Roy goes ballistic over dodgy ‘out’ call

Jason Roy is an unhappy man after wrongly being given out.


England opener Jason Roy has been fined 30% of his match fee and given two demerit points for his show of dissent in the semi-final win over Australia in Birmingham.

Roy, who has accepted the sanction, is free to play in the Cricket World Cup final against New Zealand at Lord’s on Sunday.

Roy was absolutely furious when he was wrongly given out, blowing up at the umpires and refusing to leave the pitch as his side closed in on victory.

Roy was the star of the show in England’s blistering run chase as it charged into a World Cup decider for the first time since 1992, obliterating the Aussies in a one-sided show at Edgbaston.

The opening batsman smoked nine fours and five sixes — three of them from one Steve Smith over — as he top scored with a spectacular 85 from 65 deliveries but he wanted to be there when the winning runs were hit and lost the plot when denied that opportunity.

With the score on 147, he attempted to hook Pat Cummins and Alex Carey gloved the ball behind the stumps. The Aussies appealed and umpire Kumar Dharmasena was uncertain about what call to make before raising his finger.

Roy was certain he didn’t get any bat or glove on it and immediately challenged the decision as Dharmasena signalled to go upstairs to the third umpire.

The only problem was, England didn’t have any reviews left.

It wasted its one incorrect challenge when Roy’s opening partner Jonny Bairstow went upstairs after being given out LBW to Mitchell Starc. Replays confirmed he was plumb, so he was out for 34 and England was all out of challenges.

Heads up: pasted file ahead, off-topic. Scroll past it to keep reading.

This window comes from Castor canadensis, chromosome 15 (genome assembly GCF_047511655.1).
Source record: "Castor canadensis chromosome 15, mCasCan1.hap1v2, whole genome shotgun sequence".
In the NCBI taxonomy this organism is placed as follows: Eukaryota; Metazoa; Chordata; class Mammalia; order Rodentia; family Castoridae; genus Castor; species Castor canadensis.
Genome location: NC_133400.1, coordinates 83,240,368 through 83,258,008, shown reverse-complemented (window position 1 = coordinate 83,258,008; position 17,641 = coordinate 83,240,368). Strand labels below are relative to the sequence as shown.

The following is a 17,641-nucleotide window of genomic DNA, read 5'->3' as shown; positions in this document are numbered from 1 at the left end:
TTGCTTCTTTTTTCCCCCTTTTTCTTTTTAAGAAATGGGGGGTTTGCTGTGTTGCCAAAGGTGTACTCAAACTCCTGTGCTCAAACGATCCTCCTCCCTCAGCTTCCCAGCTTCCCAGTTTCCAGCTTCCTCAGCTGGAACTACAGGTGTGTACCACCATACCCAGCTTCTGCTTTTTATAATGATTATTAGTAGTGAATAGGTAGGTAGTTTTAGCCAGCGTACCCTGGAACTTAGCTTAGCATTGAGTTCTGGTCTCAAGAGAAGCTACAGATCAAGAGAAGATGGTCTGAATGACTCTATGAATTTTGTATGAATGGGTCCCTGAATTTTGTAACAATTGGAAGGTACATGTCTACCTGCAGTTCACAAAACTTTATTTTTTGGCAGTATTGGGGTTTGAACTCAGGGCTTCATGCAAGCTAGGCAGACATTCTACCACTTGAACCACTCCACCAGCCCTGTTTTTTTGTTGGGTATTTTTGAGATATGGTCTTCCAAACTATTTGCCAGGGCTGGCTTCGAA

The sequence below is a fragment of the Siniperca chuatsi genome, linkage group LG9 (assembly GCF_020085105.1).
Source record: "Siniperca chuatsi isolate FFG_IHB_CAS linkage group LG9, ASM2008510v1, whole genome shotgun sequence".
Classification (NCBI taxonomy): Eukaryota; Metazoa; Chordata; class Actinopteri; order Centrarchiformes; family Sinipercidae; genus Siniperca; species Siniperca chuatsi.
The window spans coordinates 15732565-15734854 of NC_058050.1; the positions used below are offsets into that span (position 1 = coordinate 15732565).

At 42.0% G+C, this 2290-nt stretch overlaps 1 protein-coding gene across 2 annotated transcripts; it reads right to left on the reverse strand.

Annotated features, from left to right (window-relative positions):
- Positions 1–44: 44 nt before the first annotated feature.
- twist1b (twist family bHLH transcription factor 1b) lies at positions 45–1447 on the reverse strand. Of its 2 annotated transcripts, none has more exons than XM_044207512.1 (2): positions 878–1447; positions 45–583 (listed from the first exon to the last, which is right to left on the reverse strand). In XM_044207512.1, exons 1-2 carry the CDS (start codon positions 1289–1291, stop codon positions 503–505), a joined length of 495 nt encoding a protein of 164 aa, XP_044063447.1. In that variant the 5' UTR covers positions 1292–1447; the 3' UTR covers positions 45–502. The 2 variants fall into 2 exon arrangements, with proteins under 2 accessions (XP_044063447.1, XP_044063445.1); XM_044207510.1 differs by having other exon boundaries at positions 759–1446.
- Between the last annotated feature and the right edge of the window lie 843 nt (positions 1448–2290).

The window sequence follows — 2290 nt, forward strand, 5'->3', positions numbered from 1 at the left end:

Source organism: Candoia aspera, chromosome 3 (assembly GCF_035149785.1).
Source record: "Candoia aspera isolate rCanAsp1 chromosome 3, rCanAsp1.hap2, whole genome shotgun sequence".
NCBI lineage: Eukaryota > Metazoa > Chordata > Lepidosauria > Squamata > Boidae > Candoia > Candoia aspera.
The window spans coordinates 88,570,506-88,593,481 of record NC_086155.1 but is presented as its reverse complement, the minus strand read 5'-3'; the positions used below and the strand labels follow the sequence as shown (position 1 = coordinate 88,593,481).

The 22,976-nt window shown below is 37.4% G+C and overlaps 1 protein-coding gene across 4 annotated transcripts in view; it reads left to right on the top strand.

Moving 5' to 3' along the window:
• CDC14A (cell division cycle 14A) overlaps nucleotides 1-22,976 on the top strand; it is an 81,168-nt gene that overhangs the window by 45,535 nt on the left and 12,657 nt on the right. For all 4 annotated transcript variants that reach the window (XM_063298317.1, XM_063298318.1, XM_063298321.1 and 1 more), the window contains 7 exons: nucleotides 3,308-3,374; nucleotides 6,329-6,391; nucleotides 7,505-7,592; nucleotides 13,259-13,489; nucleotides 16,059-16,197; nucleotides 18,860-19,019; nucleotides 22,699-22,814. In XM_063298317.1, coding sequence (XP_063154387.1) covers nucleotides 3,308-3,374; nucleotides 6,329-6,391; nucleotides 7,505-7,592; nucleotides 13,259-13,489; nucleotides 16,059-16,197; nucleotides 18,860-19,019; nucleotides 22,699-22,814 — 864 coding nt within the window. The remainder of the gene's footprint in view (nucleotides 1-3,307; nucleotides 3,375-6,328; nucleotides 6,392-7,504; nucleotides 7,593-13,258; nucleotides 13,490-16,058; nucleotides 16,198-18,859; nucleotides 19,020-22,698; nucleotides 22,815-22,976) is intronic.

Roy and Dharmasena both forgot that fact before the official realised his mistake and told Roy he couldn’t review the decision because Bairstow had burned it. The news he had to go back to the dressing room set Roy off deluxe.’

He fumed at both umpires as the man at square leg, Marais Erasmus, came in to help explain what was going on.

But the explanation didn’t appease Roy, who continued ranting and gesticulating. He was complaining Dharmasena was going to extend his arms for a wide before sticking his finger in the air.

The stump microphone heard Roy calling the situation “f***ing embarrassing” and there were more than just a few harsh words spouted by the angry Englishman as social media also erupted.

Roy simply did not want to leave the middle as he was denied the chance to post his 10th — and what would have been his most important — ODI century, but there was nothing that could save him.

Many on Twitter suggested rather than raging at the officials, Roy should have been directing his anger at Bairstow for wasting the team’s only review on a decision that was never going to be overturned.

At the other end, Joe Root had a word to his batting partner as steam blew out of his ears on his way back to the pavilion.

Roy wasn’t in a hurry to return, trudging back slowly with his helmet off. He raised his bat to soak up the applause of an adoring Birmingham crowd, who appreciated his valuable knock in taking England one step closer to what would be a maiden World Cup triumph.

Post match, he was given the all clear to participate in the World Cup final but fined 30 percent of his match fee for dissent.

Roy’s innings seized the momentum from the start of England’s innings and crushed any hopes Australia had of causing an upset after posting a modest 223.

Only Steve Smith (85) and Alex Carey (46) showed any resistance in the face of a ruthless English bowling attack that dismantled the top order then came back to finish the job and bowl the Aussies out in 49 overs.

Justin Langer’s men will have been desperate for early breakthroughs to keep themselves in the hunt but Roy and Bairstow were simply too good, playing diligently at the beginning to see off the brand new ball before unleashing.

Bairstow was the first to go after the pair put on a 124-run stand and after Roy departed in a fit of rage, Eoin Morgan (45 not out) and Root (49 not out) combined to guide England to the target with eight wickets in hand.